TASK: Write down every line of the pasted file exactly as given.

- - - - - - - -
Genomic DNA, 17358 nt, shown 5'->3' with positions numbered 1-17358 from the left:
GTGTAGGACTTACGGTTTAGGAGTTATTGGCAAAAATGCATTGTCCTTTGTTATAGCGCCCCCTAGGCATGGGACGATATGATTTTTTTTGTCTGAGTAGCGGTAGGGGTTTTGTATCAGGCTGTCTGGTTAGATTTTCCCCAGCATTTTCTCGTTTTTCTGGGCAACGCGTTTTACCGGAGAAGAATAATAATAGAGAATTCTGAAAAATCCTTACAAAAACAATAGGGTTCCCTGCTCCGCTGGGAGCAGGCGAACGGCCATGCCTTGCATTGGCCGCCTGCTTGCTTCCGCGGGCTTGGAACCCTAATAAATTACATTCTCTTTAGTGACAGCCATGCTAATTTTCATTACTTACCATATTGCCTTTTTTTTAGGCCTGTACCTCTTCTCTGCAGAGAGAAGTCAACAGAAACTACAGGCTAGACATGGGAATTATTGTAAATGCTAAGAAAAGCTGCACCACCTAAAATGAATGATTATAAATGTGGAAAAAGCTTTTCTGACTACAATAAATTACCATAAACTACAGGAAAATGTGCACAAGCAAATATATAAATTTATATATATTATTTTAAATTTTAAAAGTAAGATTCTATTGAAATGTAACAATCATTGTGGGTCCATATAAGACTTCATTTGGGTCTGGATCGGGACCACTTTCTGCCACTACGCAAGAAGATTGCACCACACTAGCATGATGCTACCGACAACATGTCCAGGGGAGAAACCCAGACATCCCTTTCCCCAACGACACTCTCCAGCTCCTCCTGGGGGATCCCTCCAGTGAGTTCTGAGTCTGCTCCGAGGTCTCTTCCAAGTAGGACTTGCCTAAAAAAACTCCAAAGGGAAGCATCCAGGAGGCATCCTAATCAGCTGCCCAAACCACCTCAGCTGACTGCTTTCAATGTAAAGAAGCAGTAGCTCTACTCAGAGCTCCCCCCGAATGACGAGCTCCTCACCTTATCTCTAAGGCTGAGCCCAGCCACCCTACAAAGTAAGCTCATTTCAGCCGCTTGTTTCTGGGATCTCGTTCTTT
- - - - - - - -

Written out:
Genomic DNA, 17358 nt, shown 5'->3' with positions numbered 1-17358 from the left:
GTGTAGGACTTACGGTTTAGGAGTTATTGGCAAAAATGCATTGTCCTTTGTTATAGCGCCCCCTAGGCATGGGACGATATGATTTTTTTTGTCTGAGTAGCGGTAGGGGTTTTGTATCAGGCTGTCTGGTTAGATTTTCCCCAGCATTTTCTCGTTTTTCTGGGCAACGCGTTTTACCGGAGAAGAATAATAATAGAGAATTCTGAAAAATCCTTACAAAAACAATAGGGTTCCCTGCTCCGCTGGGAGCAGGCGAACGGCCATGCCTTGCATTGGCCGCCTGCTTGCTTCCGCGGGCTTGGAACCCTAATAAATTACATTCTCTTTAGTGACAGCCATGCTAATTTTCATTACTTACCATATTGCCTTTTTTTTAGGCCTGTACCTCTTCTCTGCAGAGAGAAGTCAACAGAAACTACAGGCTAGACATGGGAATTATTGTAAATGCTAAGAAAAGCTGCACCACCTAAAATGAATGATTATAAATGTGGAAAAAGCTTTTCTGACTACAATAAATTACCATAAACTACAGGAAAATGTGCACAAGCAAATATATAAATTTATATATATTATTTTAAATTTTAAAAGTAAGATTCTATTGAAATGTAACAATCATTGTGGGTCCATATAAGACTTCATTTGGGTCTGGATCGGGACCACTTTCTGCCACTACGCAAGAAGATTGCACCACACTAGCATGATGCTACCGACAACATGTCCAGGGGAGAAACCCAGACATCCCTTTCCCCAACGACACTCTCCAGCTCCTCCTGGGGGATCCCTCCAGTGAGTTCTGAGTCTGCTCCGAGGTCTCTTCCAAGTAGGACTTGCCTAAAAAAACTCCAAAGGGAAGCATCCAGGAGGCATCCTAATCAGCTGCCCAAACCACCTCAGCTGACTGCTTTCAATGTAAAGAAGCAGTAGCTCTACTCAGAGCTCCCCCCGAATGACGAGCTCCTCACCTTATCTCTAAGGCTGAGCCCAGCCACCCTACAAAGTAAGCTCATTTCAGCCGCTTGTTTCTGGGATCTCGTTCTTT